More radical solutions – such as ‘limited purpose’ banking or functional separation – receive a more cautious treatment Read more

Ralph Atkins

The health of eurozone banks faces a fresh test this week when they are due to roll over €225bn in loans, the largest amount at the ECB since early July, when €442bn of one-year loans matured.

The return of liquidity could put upward pressure on market interest rates, while the volumes that are converted into new loans will be an important guide to levels of financial market confidence within Europe’s monetary union. The results could help determine the pace at which the ECB pursues its “exit strategy” to unwind exceptional measures. Read more

States in northern Europe have formed a new group to boost financial stability, the Nordic-Baltic Stability Group. Members – Norway, Sweden, Finland, Estonia, Latvia, Lithuania and Iceland – hail from in and outside the EU, and in and outside the euro.

Banks beware. The memorandum of understanding says members will keep tabs on – and share – information about significant banks, draw up risk assessments in a common template, and share the burden when things go wrong. Faced with cross-border banks and the risks they pose, states are fighting back:

The financial integration between the Nordic and Baltic countries warrants deeper cooperation

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Further losses expected from commercial real estate will continue to pressure the US banking system, the International Monetary Fund has said in its first detailed assessment of the US economy. Delinquent commercial real estate loans in the US are rising, and currently estimated at $60.45bn, or 7.87 per cent.

The Dodd-Frank Act was “an important step forward to address the weaknesses exposed by the global financial crisis,” said the report, issued under the Financial Sector Assessment Program. But stress tests carried out by the IMF noted that “the system would likely remain under pressure due to expected further losses in the commercial real estate sector. And in a scenario in which growth dropped and unemployment remained high, a significant number of U.S. bank holding companies—especially small and medium-sized and regional banks—would need additional capital.” Read more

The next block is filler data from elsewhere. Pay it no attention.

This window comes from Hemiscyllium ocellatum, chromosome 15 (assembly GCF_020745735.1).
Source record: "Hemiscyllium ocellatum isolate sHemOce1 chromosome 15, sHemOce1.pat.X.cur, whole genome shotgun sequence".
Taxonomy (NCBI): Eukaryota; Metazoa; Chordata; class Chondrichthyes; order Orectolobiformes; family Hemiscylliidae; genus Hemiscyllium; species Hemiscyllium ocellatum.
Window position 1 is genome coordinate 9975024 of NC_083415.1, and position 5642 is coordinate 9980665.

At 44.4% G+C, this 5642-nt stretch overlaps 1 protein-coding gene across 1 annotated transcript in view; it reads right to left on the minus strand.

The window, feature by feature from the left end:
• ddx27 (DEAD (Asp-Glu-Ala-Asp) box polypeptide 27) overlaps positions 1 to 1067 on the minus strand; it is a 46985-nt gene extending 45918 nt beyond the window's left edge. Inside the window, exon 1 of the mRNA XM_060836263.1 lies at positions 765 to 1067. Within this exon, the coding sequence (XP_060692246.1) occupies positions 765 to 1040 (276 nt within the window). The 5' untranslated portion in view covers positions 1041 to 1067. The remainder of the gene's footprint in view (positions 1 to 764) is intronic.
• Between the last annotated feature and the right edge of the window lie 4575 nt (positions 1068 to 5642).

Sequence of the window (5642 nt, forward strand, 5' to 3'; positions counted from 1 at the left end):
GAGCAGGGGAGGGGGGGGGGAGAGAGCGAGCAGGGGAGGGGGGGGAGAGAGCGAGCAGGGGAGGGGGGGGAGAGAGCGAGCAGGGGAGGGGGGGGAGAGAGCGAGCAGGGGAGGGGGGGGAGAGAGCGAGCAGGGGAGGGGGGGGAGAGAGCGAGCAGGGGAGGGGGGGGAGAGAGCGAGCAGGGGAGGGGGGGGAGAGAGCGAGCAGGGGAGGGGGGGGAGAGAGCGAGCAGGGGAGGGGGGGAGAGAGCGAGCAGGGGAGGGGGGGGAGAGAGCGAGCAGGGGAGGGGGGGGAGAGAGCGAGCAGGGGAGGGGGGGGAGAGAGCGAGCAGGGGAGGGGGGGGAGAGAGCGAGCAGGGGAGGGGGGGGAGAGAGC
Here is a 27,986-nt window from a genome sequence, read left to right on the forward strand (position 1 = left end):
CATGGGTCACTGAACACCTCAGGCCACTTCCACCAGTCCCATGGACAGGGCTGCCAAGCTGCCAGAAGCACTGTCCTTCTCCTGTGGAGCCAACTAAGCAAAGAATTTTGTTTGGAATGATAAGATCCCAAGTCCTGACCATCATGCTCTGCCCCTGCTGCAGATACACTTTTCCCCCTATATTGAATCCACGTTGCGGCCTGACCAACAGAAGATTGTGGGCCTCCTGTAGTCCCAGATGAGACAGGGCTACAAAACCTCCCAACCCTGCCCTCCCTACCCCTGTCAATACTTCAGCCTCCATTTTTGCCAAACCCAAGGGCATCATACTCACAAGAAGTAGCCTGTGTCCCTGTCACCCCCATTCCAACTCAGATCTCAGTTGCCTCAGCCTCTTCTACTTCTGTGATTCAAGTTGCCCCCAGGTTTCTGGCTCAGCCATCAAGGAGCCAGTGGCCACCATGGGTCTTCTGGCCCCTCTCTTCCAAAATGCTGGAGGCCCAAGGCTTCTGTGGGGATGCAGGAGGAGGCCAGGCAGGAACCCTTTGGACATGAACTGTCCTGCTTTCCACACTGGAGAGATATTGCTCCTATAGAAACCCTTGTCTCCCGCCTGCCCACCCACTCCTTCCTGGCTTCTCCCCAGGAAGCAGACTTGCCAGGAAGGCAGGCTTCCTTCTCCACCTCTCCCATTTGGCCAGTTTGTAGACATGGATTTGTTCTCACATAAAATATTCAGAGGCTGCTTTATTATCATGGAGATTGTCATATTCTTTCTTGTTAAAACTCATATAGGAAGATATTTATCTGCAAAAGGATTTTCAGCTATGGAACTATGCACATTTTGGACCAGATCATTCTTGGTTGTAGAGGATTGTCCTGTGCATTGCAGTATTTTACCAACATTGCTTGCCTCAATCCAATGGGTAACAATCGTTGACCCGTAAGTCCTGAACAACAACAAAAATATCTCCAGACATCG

Irish banks might never be the same. New bank regulation legislation was passed yesterday, 69-65. The bill is now off to the upper house, the Seanad.

The Central Bank Reform Bill would merge the central bank with the regulator, giving the regulator’s consumer information roles to the national consumer agency. The new integrated central bank and regulator would be called the Central Bank Commission. Read more

France is aiming for a bank levy of €300m but ” would really like” €1bn, French finance minister Christine Lagarde has announced. Yikes. George Osborne’s feat — taxing the banks £2bn while reassuring them of a level playing field — seems a little less impressive. Might this put Mr Osborne off considering further bank levies?

Lucky for UK banks, then, that the UK levy is so small. And largely offset by corporation tax gains.

Investor worries over eurozone banks resurfaced on Tuesday after a warning by a European Central Bank governing council member that some faced funding difficulties.

Sector shares were also hit by concern over a credit downgrade for BNP Paribas and a writedown by Crédit Agricole of the value of its Greek unit. The worries increased the cost of buying protection against bond default in the sector. Read more

Two key Democratic senators offered a narrow path for compromise over the weekend after banks pleaded with regulators and clients to help overturn provisions of a financial regulation bill they say will rock markets.

Chris Dodd, Senate banking committee chairman, and Blanche Lincoln, chairman of the agriculture committee, told the Financial Times there was room to negotiate on a proposal that would force banks to spin off their swaps desks. Financial regulation reform is entering its final week in the senate, and there is a frantic lobbying effort to change parts of the bill before Barack Obama, US president, signs it into law and claims his second big legislative victory after healthcare reform. Read more

Israel’s third-largest bank will stop taking shekel deposits from Palestine Islamic Bank and will reconsider relations with other Palestinian banks, for as yet unidentified reasons.

From Reuters: Read more